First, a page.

Margaret Watson writes: There were churches and chapels of all sizes and denominations on nearly every street corner and nearly always well filled.
Most villages had two or three places of worship and in the town centre alone there were seven.
For many people the church, whether high or low, was the centre of their lives, both spiritually and socially.
Many organisations and societies were formed under their guidance, none better than those which looked after the well-being of young people.
One such group was the Young Men’s Christian Association, better known as the YMCA.
Its headquarters was a large stone house in its own grounds, now long gone, at the bottom of Leeds Road on the corner of Highgate Road.
Many younger readers will remember this building better when it was converted into a council run youth club under the name of Manorcroft.
Some time ago I received a letter from Ray Brace, who had been a member of the Dewsbury branch of the YMCA in the 1940s.
Ray, who would later become manager of the Empire Theatre, spent nearly every evening as a teenager at the club when it was run by Mr Ogden, who always arrived at the meeting on his motorbike.
He has many happy memories of those days and remembers when there was something going on every night, especially rugby, football and cricket training.
There were also pie and pea suppers, quiz nights and trips to the seaside during school holidays.
Ray, who attended Wheelwright Boys’ Grammar School, feels that children today miss out on a lot of the activities which the YMCA provided.
The building, which once provided sporting and social activities for young people, is no longer with us and, like many other fine, Victorian buildings, was demolished to make way for housing.
The first YMCA club in Dewsbury was formed as far back as 1874 by a group of young men, under the guidance of a number of clergymen.
Its main aim was to improve the spiritual life of members and the first meeting was in the old Mechanics Institute on Church Street with 27 young men signing up to become members.
A number of church ministers attended and the Reverend Henry Sturt, who acted as chairman, spoke of the advantages which would accrue from the formation of such a society in Dewsbury.
Local churchmen at the meeting expressed concern at the growing number of young men who congregated in large numbers in the streets of Dewsbury at night.
Some they recognised as former Sunday school scholars who had attended their church, but sadly no more.
It seemed, they said, that these young men had nowhere to go in the evening and their spiritual life was at a low ebb.
One minister present said these young men were fast becoming proficient in vice and ruffianism, and felt something had to be done to save them.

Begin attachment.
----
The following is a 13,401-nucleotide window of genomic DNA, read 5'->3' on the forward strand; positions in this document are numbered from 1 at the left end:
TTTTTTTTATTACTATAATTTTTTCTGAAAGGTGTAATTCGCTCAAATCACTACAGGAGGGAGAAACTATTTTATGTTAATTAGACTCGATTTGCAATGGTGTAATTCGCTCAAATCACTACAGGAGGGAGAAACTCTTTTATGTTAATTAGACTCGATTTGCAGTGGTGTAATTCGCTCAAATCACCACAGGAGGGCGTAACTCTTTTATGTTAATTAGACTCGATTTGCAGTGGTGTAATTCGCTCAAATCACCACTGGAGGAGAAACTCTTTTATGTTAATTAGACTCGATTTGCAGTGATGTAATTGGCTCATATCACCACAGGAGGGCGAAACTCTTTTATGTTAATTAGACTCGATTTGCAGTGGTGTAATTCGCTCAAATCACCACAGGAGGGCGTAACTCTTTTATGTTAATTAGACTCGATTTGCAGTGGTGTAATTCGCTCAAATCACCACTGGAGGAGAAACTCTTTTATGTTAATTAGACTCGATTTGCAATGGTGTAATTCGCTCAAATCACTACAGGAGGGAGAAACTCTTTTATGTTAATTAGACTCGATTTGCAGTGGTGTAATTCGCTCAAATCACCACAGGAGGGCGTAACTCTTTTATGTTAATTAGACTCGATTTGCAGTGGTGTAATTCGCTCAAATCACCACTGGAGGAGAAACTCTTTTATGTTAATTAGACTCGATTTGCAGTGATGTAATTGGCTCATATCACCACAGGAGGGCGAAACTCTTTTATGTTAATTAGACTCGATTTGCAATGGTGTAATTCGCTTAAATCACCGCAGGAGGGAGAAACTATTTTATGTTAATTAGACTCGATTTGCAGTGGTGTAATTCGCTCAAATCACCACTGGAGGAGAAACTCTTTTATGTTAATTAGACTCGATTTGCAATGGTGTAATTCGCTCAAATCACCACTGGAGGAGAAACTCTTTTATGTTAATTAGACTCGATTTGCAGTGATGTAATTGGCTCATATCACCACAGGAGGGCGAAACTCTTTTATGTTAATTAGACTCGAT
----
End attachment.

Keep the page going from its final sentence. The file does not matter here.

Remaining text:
Another clergyman wanted Dewsbury’s first YMCA club to become a home for these young men, a place where they would always find a cheerful fireside.
He hoped the association would be a good society in which a young man could feel perfectly at ease.
But he also wanted it to be a kind of church, an undenominational one in character which would welcome young men of all faiths and attend to their moral and spiritual health.
He also hoped it might culminate in a thorough revival of religion among the Christians of Dewsbury.
It is interesting to note what Dewsbury was like during the first year that the YMCA was formed in the town.
It was, of course, very much different to what it is today, especially in the town centre where the town hall was yet to be built.
There was no library, museum or public swimming baths as we know them today.
There were few schools and no hospitals, but there was a workhouse for the poor and destitute, always well-filled, especially when Dewsbury was hit by a virulent epidemic of smallpox.
Children were forced to leave school at the age of ten and eleven to work in the factories and coal mines.
If they committed any crimes, the punishment was harsh.
Magistrates didn’t take their young age into account and many Dewsbury children were sent to prison for crimes which today would be regarded as trivial.
The very week that the Dewsbury YMCA club was opened, a young girl of ten, Emma Callaghan, appeared at court for stealing a spice cake from the shop of John Dawson, of Nelson Street.
She had appeared at the court previously for stealing a quantity of firewood and had been sent to prison for seven days.
For stealing the spice cake, she was sentenced to one month, and ordered that at the end of her sentence, she would be sent to a reformatory for five years.
That same week a public meeting was held in Westtown, which had been convened by sending round the bellman.
The meeting was held to present the bad state of public health in Dewsbury chiefly caused by the ravages of smallpox which was very prevalent in the town and had proved fatal to many.
An editorial in the Reporter that week on the subject read:
“Smallpox is spreading and several more deaths have occurred. It is hardly surprising that smallpox should get the hold it has for the want of a proper system of drainage in the town.
“This disease stalks abroad unchecked, but if the sanitary committee had worked as it ought, we believe many valuable lives would not have been sacrificed.”